I wonder if I’ve put my foot in my mouth when I tell Mike Erickson that I think he was quite “audacious” to start a seafood processor. As it turns out, the term is pretty fitting for the small side hustle that grew into an established and successful family-run seafood processor.
Back in the 1960s, Mike’s father was living in the lower 48 when he received a phone call from a friend saying there were plenty of fish just waiting to be caught in the abundant waters of Southeast Alaska. Mike’s father went out, bought a wooden boat in Tacoma, Washington, and moved his entire family up to Petersburg, Alaska, to become a fisherman. You could say that gumption runs in the family.
Mike worked salmon trolling with his dad for a few years before switching to construction and raising a family of his own. It wasn’t until Mike’s son, Jim, graduated from college that Mike returned to his roots, striking out with an enterprising energy reminiscent of his own father’s ambitious optimism to start what would grow into Alaska Glacier Seafoods, Inc. (AGS) in Juneau, Alaska.
Mike started off small. Shrimp-sized, actually. Back in the early 1990s, he enjoyed shrimping on the weekends for fun. One summer he got the idea to sell his shrimp to tourists wandering down Franklin Street in downtown Juneau. By 1996, Mike moved his fledgling seafood business into a small warehouse in Lemon Creek (home today to Jerry’s Meats & Seafoods). Mike describes the fish filleting room there as “a little bit bigger than a garage.”
Around this time, Peter Hochstoeger came up to Alaska “for a summer” on a whim — like many long-time Alaska residents — and unwittingly began what would become a 30-year career working with Mike as the AGS Plant Facilitator. At the time though, as a recent graduate of UC Davis with a degree in zoology, he was working as an environmental consultant when he wasn’t running fish between a tent on the waterfront and AGS’ Lemon Creek “garage.” Soon Mike’s young son, Jim, joined the company, along with his spouse, Kristie, making the business a family operation.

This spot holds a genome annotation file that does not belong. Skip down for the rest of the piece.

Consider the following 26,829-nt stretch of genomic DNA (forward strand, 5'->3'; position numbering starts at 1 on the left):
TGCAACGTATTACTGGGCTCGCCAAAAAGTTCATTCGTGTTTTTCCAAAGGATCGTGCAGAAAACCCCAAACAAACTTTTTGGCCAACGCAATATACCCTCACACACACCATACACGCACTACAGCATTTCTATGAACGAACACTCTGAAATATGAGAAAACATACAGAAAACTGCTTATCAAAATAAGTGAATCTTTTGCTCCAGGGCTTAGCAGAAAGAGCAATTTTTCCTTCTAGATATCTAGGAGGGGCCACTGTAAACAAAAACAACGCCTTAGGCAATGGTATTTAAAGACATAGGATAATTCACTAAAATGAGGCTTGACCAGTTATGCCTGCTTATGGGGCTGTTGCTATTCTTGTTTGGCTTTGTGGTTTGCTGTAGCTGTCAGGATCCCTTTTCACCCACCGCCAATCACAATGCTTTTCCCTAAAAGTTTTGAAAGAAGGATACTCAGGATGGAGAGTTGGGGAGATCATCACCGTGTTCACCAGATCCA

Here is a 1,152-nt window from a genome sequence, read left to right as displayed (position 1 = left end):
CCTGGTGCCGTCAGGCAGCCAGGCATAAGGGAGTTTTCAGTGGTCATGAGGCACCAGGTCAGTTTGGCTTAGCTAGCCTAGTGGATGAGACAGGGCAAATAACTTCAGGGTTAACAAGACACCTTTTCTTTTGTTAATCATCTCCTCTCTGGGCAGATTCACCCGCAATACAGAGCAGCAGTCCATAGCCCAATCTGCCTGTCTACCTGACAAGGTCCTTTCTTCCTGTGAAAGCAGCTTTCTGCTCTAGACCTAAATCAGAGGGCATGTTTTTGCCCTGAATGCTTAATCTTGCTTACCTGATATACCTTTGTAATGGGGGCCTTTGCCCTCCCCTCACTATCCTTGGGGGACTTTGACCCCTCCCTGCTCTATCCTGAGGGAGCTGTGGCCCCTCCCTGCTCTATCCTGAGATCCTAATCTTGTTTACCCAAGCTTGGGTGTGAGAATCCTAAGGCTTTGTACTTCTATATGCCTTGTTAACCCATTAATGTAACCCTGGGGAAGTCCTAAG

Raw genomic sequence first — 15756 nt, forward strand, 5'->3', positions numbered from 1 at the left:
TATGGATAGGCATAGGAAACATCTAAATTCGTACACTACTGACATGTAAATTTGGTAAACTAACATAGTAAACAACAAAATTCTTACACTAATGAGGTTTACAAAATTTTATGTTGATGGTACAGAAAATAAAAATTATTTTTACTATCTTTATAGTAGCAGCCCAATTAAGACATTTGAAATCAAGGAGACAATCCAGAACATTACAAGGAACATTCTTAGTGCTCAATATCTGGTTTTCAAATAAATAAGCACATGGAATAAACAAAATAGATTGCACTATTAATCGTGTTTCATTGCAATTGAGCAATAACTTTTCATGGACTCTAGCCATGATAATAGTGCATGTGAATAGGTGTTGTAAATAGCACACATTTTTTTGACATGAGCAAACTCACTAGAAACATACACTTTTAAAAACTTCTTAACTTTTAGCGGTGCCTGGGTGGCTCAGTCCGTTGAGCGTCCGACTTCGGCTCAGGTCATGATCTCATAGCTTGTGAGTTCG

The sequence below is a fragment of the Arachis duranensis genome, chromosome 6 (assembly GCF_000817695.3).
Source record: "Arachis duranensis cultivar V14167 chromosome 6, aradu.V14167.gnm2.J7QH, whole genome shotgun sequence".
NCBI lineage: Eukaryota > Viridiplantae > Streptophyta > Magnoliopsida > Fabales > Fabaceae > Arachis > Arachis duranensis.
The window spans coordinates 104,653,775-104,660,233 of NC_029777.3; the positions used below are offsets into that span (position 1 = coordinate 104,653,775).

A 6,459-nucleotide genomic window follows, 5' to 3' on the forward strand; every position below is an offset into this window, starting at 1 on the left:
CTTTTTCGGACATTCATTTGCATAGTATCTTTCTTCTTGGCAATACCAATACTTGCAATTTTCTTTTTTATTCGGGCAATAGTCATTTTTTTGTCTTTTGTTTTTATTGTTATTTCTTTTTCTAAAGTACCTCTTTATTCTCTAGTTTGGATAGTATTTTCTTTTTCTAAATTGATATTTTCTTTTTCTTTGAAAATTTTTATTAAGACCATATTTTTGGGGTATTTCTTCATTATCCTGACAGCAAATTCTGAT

One of the initial challenges for AGS was that Juneau isn’t necessarily known as a fishing town. The city has a much smaller fishing fleet, proportionate to its size, than surrounding towns and villages. Being the capital of Alaska, Juneau’s primary industries are associated with tourism and the state government, which keep the city flushed with young professional types (unlike the rest of Southeast Alaska, where you’re more likely to see a halibut coat than a collared shirt). That’s why when Mike first began processing fish, he drew on his relationships with fishermen from his hometown of Petersburg (located southeast of Juneau) where fishing is a mainstay of the economy. After some years, AGS was attracting fishermen from ports up and down the Lynn Canal and even from the fishing hub of Sitka (located on the outside coast) to sell their fish.
"Never ever cut corners," says Mike Erickson.
AGS is located in Auke Bay next to the state ferry terminal. As I carefully drive past the terminal (through snow thickly caked on the road) and into the AGS parking lot, I remember standing around kicking a soccer ball in the rain on many occasions while waiting for the 6 a.m. ferry home to Sitka. Today, I’m touring the AGS facility with Peter. No soccer involved. Yet, as I chat with the processing plant staff I find that they’re eager to discuss the recent World Cup match. They want to know who I think will make it to the final. Maybe some soccer is involved in seafood processing after all.